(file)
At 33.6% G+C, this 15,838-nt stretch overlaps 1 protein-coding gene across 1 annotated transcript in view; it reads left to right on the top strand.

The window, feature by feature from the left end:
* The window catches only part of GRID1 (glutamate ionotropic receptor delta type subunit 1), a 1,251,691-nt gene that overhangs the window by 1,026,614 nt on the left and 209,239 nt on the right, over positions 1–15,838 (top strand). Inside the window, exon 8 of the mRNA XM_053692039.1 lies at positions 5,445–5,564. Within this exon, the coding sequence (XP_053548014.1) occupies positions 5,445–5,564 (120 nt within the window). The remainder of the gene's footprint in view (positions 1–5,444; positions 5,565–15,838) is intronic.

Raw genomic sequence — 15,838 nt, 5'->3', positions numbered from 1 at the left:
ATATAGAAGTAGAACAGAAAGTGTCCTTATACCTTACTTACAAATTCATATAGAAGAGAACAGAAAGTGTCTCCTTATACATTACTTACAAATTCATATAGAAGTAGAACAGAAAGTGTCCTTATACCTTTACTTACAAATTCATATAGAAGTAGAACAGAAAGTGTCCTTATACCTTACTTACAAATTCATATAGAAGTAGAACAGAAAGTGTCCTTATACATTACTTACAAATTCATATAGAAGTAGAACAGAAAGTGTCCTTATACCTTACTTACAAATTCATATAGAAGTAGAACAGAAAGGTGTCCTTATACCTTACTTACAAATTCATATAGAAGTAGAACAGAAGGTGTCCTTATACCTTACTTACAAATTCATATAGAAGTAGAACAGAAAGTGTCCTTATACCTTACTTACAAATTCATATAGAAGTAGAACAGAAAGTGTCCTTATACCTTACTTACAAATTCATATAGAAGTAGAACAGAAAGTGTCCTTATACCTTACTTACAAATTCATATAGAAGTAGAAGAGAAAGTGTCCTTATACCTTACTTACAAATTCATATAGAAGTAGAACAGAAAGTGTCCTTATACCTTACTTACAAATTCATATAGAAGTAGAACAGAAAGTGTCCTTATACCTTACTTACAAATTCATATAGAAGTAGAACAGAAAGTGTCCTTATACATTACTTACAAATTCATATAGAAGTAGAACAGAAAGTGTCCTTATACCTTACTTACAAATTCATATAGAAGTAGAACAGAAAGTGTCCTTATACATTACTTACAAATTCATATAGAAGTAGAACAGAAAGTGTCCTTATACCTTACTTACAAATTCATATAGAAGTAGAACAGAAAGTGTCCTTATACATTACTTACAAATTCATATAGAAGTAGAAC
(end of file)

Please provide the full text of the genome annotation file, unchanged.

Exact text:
At 33.6% G+C, this 15,838-nt stretch overlaps 1 protein-coding gene across 1 annotated transcript in view; it reads left to right on the top strand.

The window, feature by feature from the left end:
* The window catches only part of GRID1 (glutamate ionotropic receptor delta type subunit 1), a 1,251,691-nt gene that overhangs the window by 1,026,614 nt on the left and 209,239 nt on the right, over positions 1–15,838 (top strand). Inside the window, exon 8 of the mRNA XM_053692039.1 lies at positions 5,445–5,564. Within this exon, the coding sequence (XP_053548014.1) occupies positions 5,445–5,564 (120 nt within the window). The remainder of the gene's footprint in view (positions 1–5,444; positions 5,565–15,838) is intronic.

Raw genomic sequence — 15,838 nt, 5'->3', positions numbered from 1 at the left:
ATATAGAAGTAGAACAGAAAGTGTCCTTATACCTTACTTACAAATTCATATAGAAGAGAACAGAAAGTGTCTCCTTATACATTACTTACAAATTCATATAGAAGTAGAACAGAAAGTGTCCTTATACCTTTACTTACAAATTCATATAGAAGTAGAACAGAAAGTGTCCTTATACCTTACTTACAAATTCATATAGAAGTAGAACAGAAAGTGTCCTTATACATTACTTACAAATTCATATAGAAGTAGAACAGAAAGTGTCCTTATACCTTACTTACAAATTCATATAGAAGTAGAACAGAAAGGTGTCCTTATACCTTACTTACAAATTCATATAGAAGTAGAACAGAAGGTGTCCTTATACCTTACTTACAAATTCATATAGAAGTAGAACAGAAAGTGTCCTTATACCTTACTTACAAATTCATATAGAAGTAGAACAGAAAGTGTCCTTATACCTTACTTACAAATTCATATAGAAGTAGAACAGAAAGTGTCCTTATACCTTACTTACAAATTCATATAGAAGTAGAAGAGAAAGTGTCCTTATACCTTACTTACAAATTCATATAGAAGTAGAACAGAAAGTGTCCTTATACCTTACTTACAAATTCATATAGAAGTAGAACAGAAAGTGTCCTTATACCTTACTTACAAATTCATATAGAAGTAGAACAGAAAGTGTCCTTATACATTACTTACAAATTCATATAGAAGTAGAACAGAAAGTGTCCTTATACCTTACTTACAAATTCATATAGAAGTAGAACAGAAAGTGTCCTTATACATTACTTACAAATTCATATAGAAGTAGAACAGAAAGTGTCCTTATACCTTACTTACAAATTCATATAGAAGTAGAACAGAAAGTGTCCTTATACATTACTTACAAATTCATATAGAAGTAGAAC